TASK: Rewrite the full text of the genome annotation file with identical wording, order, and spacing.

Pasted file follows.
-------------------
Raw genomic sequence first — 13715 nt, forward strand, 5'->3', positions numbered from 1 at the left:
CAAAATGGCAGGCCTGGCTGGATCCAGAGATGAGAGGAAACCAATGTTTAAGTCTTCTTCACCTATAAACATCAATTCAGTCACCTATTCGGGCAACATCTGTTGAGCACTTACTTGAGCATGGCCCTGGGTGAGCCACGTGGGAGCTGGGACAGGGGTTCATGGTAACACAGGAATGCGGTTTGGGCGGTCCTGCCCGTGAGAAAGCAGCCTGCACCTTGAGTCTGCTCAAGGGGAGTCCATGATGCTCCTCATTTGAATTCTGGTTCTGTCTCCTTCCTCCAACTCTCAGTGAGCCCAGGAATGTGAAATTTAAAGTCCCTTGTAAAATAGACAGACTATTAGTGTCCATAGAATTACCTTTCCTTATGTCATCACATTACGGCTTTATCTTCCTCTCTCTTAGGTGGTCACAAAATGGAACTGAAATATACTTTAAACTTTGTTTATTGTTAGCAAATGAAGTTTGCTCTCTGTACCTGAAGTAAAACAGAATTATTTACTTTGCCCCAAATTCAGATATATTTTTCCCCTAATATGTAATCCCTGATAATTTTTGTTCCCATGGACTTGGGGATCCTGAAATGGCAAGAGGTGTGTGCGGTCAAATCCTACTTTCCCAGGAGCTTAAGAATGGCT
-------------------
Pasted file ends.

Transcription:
Raw genomic sequence first — 13715 nt, forward strand, 5'->3', positions numbered from 1 at the left:
CAAAATGGCAGGCCTGGCTGGATCCAGAGATGAGAGGAAACCAATGTTTAAGTCTTCTTCACCTATAAACATCAATTCAGTCACCTATTCGGGCAACATCTGTTGAGCACTTACTTGAGCATGGCCCTGGGTGAGCCACGTGGGAGCTGGGACAGGGGTTCATGGTAACACAGGAATGCGGTTTGGGCGGTCCTGCCCGTGAGAAAGCAGCCTGCACCTTGAGTCTGCTCAAGGGGAGTCCATGATGCTCCTCATTTGAATTCTGGTTCTGTCTCCTTCCTCCAACTCTCAGTGAGCCCAGGAATGTGAAATTTAAAGTCCCTTGTAAAATAGACAGACTATTAGTGTCCATAGAATTACCTTTCCTTATGTCATCACATTACGGCTTTATCTTCCTCTCTCTTAGGTGGTCACAAAATGGAACTGAAATATACTTTAAACTTTGTTTATTGTTAGCAAATGAAGTTTGCTCTCTGTACCTGAAGTAAAACAGAATTATTTACTTTGCCCCAAATTCAGATATATTTTTCCCCTAATATGTAATCCCTGATAATTTTTGTTCCCATGGACTTGGGGATCCTGAAATGGCAAGAGGTGTGTGCGGTCAAATCCTACTTTCCCAGGAGCTTAAGAATGGCT